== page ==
What About Labour Unions?

In our Canadian Reformed heritage there is a long history of opposition to labour unions.  To tell the truth, this opposition has not always been consistent across the board.  In some churches, church discipline was implemented with members who belonged to labour unions.  In other churches, consistory members have not only belonged to labour unions, but have even held leadership positions in them.  In what follows, I would like to briefly outline some important elements to consider in our thinking about this subject.  There is a lot more that could be said, but in the interests of brevity I will focus on these two or three elements.

Labour unions exist to represent the interests of workers.  They will stand up for their brothers and sisters against management.  The typical labour union exists with the premise of an adversarial relationship between management and labour.  This model derives from communist ideology where such conflict is inevitable and even desirable.  As Christians, we must find such a model detestable, since God wills for us to be show love, honour, and faithfulness to those over us (including employers) and to be patient with their weaknesses and shortcomings (see 1 Peter 2:18).

Typically labour unions also require their members to swear or sign oaths of unconditional allegiance.  Members promise to put the interests of the union above and before everyone and everything else.  Thus, if the union votes to go on strike, the members are obligated to strike.  Christians cannot in good conscience swear such oaths.  They cannot vow to put the interests of the union above their commitment to God.  Nor can they promise to use techniques of intimidation and confrontation should the union so decide.  This conflicts with our commitment to live in peace, love, and harmony with our neighbours – including our employers (see Romans 12:18 and Hebrews 12:14).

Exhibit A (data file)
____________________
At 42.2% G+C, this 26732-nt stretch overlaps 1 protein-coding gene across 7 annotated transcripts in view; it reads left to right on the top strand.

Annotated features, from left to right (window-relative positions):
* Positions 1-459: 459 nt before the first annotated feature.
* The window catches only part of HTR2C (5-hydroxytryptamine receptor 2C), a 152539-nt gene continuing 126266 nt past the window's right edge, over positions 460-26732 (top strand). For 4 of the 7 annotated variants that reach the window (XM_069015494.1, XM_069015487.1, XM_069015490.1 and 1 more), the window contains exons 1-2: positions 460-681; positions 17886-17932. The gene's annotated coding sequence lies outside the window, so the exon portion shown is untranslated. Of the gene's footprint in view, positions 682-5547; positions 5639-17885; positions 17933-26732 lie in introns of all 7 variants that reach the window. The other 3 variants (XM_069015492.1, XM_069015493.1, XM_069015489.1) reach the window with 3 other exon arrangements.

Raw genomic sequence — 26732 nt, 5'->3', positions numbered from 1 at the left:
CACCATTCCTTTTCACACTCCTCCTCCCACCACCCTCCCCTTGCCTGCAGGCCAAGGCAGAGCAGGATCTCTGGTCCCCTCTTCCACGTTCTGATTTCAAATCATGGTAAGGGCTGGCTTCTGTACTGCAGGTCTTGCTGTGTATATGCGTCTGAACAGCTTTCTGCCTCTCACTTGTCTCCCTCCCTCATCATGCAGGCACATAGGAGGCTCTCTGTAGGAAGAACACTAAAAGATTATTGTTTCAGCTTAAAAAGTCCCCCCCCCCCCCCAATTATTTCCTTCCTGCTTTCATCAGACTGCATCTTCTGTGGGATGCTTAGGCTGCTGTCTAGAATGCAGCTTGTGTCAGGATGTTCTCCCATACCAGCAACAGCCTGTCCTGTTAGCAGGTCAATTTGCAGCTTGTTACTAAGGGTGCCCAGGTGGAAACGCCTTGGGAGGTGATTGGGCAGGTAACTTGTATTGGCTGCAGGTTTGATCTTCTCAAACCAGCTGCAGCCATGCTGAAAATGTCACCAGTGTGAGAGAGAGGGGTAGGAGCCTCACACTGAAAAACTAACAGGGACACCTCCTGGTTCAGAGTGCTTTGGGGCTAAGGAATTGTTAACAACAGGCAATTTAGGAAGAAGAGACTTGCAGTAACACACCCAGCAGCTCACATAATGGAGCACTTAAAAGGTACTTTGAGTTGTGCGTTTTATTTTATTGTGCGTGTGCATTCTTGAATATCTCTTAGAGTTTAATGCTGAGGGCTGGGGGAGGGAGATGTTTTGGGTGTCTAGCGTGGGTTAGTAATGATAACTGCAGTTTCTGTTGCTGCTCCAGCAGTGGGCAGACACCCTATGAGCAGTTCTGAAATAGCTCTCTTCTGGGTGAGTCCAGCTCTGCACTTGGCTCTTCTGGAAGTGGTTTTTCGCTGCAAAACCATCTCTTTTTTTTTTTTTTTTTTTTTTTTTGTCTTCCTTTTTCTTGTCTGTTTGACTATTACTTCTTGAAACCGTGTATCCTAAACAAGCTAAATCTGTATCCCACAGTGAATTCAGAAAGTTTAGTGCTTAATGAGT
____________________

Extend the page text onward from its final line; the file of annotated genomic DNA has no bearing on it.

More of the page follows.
Many Canadian Reformed Church members have worked in unionized environments, but have opted out of the labour union.  In some instances, this required some kind of adjudication at a provincial labour board.  Office bearers are always willing and ready to help church members prepare for such investigations, should the need arise.  Opting out of the union usually will require union fees be directed elsewhere to a mutually agreed upon charity.

Finally, the above applies generally to labour unions in Canada.  There may be exceptions and thus we cannot absolutely forbid membership in labour unions.  However, believers in unionized workplaces have a personal responsibility to familiarize themselves with the collective agreement of the union, as well as membership oaths and requirements.  You may also want to investigate the sorts of social and political causes that the union in question supports through the membership dues.  Considering those factors in most instances will lead a conscientious believer to conclude that union membership is incompatible with faith in Christ.

For further reading:  see chapter 8 of W. Pouwelse, A Spiritual House (Winnipeg: Premier, 1986).